Federal data show once again that Ohio is a top source for guns involved in crimes in other states, and it remains among the weakest when it comes to gun laws.
Criminals know that, law-enforcement officials say, so it’s no surprise that Ohio guns show up in so many criminal acts in other states.
“People know they can come to Ohio, get a gun, and take it someplace where there are tougher restrictions,” said Columbus Deputy Police Chief Jeffrey Blackwell. “It happens at gun shows in the sticks and through underground schemes on city streets.”
Sometimes, it’s a lot of guns, such as the 183 that ended up involved in New York crimes, or just one, such as the Ohio gun linked to a crime in Vermont.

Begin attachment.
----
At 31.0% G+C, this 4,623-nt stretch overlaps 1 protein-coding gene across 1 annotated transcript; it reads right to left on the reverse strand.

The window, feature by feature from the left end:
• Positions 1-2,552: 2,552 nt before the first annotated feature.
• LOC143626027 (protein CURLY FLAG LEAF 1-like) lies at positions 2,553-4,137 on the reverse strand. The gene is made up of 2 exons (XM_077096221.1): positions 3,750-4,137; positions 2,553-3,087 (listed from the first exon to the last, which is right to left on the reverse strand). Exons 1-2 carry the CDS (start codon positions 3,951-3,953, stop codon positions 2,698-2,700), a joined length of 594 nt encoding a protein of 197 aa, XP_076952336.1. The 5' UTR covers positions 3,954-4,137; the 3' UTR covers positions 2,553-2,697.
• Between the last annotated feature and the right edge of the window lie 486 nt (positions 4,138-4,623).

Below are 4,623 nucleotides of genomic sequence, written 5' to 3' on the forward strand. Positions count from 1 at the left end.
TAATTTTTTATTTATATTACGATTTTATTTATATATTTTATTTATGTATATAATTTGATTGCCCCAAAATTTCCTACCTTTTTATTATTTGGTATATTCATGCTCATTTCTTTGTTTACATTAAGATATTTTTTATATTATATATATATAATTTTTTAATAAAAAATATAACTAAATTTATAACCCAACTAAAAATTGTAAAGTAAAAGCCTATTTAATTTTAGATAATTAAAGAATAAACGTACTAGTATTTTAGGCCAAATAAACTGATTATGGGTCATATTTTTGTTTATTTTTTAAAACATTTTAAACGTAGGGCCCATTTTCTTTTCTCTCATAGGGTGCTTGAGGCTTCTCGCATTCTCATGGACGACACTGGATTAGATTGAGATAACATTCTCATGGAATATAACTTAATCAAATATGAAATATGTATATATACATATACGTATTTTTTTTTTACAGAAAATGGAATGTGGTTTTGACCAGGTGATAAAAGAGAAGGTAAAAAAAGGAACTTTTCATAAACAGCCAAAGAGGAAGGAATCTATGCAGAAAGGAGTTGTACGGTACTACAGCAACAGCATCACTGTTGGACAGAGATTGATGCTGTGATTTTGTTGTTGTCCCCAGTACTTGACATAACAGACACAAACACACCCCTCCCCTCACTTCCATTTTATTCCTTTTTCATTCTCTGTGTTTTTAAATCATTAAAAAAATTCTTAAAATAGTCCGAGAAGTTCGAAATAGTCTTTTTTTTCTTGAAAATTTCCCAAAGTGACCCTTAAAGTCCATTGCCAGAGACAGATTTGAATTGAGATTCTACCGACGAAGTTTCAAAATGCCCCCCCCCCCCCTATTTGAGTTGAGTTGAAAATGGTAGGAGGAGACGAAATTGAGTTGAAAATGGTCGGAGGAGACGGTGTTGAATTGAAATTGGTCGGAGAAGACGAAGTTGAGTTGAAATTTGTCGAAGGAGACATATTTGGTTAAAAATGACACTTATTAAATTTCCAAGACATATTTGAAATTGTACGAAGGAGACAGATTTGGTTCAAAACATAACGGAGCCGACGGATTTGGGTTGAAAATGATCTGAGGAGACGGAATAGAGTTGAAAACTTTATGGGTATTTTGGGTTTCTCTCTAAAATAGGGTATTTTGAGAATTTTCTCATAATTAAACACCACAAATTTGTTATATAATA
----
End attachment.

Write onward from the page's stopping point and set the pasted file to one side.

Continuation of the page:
In all, 1,601 guns were first legally purchased in Ohio last year and then linked to crimes such as robbery and homicide in 36 other states.
An additional 5,375 guns stayed in Ohio and were linked to crimes in 2012, according to a Columbus Dispatch analysis of data from the Bureau of Alcohol, Tobacco, Firearms and Explosives.
In 2011, the number of guns traced back to Ohio from other states was closer to 1,700, with 5,225 staying in the state. Ohio was a top contributor of guns used in crimes in thirty-eight states.
Laura Cutilletta, senior staff attorney for the Law Center to Prevent Gun Violence, says that the trace data illustrate how easy it is to get guns in Ohio. She said the state has too many loopholes for gun ownership that serve as a “beacon” for a gun-trafficking market.
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